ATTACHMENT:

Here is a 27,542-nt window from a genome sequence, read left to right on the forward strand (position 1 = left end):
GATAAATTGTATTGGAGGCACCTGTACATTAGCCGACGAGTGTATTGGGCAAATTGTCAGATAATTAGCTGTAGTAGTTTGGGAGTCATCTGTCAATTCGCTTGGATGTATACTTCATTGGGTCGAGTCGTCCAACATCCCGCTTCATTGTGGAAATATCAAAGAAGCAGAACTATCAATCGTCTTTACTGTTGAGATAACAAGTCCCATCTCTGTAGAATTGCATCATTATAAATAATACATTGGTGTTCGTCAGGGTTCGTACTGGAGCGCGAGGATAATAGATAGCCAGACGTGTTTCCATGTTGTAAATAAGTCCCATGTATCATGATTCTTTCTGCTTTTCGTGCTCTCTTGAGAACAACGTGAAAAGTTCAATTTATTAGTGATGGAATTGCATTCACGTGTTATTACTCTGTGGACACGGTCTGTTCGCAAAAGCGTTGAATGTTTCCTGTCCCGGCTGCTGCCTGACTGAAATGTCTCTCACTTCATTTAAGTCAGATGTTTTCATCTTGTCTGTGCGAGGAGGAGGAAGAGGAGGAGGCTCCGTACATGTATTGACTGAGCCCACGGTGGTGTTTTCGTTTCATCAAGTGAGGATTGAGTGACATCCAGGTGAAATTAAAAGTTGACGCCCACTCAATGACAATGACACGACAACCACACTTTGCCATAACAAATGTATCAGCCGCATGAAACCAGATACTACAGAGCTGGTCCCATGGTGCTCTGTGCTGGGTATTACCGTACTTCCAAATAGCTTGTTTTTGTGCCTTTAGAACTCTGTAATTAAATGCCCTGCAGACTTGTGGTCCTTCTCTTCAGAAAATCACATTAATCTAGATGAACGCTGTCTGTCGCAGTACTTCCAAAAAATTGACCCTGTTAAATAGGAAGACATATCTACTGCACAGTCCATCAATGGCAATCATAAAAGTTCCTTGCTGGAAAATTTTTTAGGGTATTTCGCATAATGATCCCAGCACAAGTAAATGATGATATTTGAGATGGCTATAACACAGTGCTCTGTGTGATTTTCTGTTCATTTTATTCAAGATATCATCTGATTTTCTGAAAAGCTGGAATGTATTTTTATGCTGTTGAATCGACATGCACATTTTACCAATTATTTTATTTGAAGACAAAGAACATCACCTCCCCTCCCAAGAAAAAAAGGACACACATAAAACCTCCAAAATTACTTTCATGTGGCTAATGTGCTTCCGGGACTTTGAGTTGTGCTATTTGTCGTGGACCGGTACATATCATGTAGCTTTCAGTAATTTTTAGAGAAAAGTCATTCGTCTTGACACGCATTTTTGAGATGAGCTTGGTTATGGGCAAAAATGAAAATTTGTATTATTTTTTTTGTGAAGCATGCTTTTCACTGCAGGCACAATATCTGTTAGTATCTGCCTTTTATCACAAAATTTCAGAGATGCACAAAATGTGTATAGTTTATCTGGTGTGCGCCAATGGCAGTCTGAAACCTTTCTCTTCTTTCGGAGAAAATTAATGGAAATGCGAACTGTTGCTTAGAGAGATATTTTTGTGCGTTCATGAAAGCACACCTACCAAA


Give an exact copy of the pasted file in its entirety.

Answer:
Here is a 27,542-nt window from a genome sequence, read left to right on the forward strand (position 1 = left end):
GATAAATTGTATTGGAGGCACCTGTACATTAGCCGACGAGTGTATTGGGCAAATTGTCAGATAATTAGCTGTAGTAGTTTGGGAGTCATCTGTCAATTCGCTTGGATGTATACTTCATTGGGTCGAGTCGTCCAACATCCCGCTTCATTGTGGAAATATCAAAGAAGCAGAACTATCAATCGTCTTTACTGTTGAGATAACAAGTCCCATCTCTGTAGAATTGCATCATTATAAATAATACATTGGTGTTCGTCAGGGTTCGTACTGGAGCGCGAGGATAATAGATAGCCAGACGTGTTTCCATGTTGTAAATAAGTCCCATGTATCATGATTCTTTCTGCTTTTCGTGCTCTCTTGAGAACAACGTGAAAAGTTCAATTTATTAGTGATGGAATTGCATTCACGTGTTATTACTCTGTGGACACGGTCTGTTCGCAAAAGCGTTGAATGTTTCCTGTCCCGGCTGCTGCCTGACTGAAATGTCTCTCACTTCATTTAAGTCAGATGTTTTCATCTTGTCTGTGCGAGGAGGAGGAAGAGGAGGAGGCTCCGTACATGTATTGACTGAGCCCACGGTGGTGTTTTCGTTTCATCAAGTGAGGATTGAGTGACATCCAGGTGAAATTAAAAGTTGACGCCCACTCAATGACAATGACACGACAACCACACTTTGCCATAACAAATGTATCAGCCGCATGAAACCAGATACTACAGAGCTGGTCCCATGGTGCTCTGTGCTGGGTATTACCGTACTTCCAAATAGCTTGTTTTTGTGCCTTTAGAACTCTGTAATTAAATGCCCTGCAGACTTGTGGTCCTTCTCTTCAGAAAATCACATTAATCTAGATGAACGCTGTCTGTCGCAGTACTTCCAAAAAATTGACCCTGTTAAATAGGAAGACATATCTACTGCACAGTCCATCAATGGCAATCATAAAAGTTCCTTGCTGGAAAATTTTTTAGGGTATTTCGCATAATGATCCCAGCACAAGTAAATGATGATATTTGAGATGGCTATAACACAGTGCTCTGTGTGATTTTCTGTTCATTTTATTCAAGATATCATCTGATTTTCTGAAAAGCTGGAATGTATTTTTATGCTGTTGAATCGACATGCACATTTTACCAATTATTTTATTTGAAGACAAAGAACATCACCTCCCCTCCCAAGAAAAAAAGGACACACATAAAACCTCCAAAATTACTTTCATGTGGCTAATGTGCTTCCGGGACTTTGAGTTGTGCTATTTGTCGTGGACCGGTACATATCATGTAGCTTTCAGTAATTTTTAGAGAAAAGTCATTCGTCTTGACACGCATTTTTGAGATGAGCTTGGTTATGGGCAAAAATGAAAATTTGTATTATTTTTTTTGTGAAGCATGCTTTTCACTGCAGGCACAATATCTGTTAGTATCTGCCTTTTATCACAAAATTTCAGAGATGCACAAAATGTGTATAGTTTATCTGGTGTGCGCCAATGGCAGTCTGAAACCTTTCTCTTCTTTCGGAGAAAATTAATGGAAATGCGAACTGTTGCTTAGAGAGATATTTTTGTGCGTTCATGAAAGCACACCTACCAAA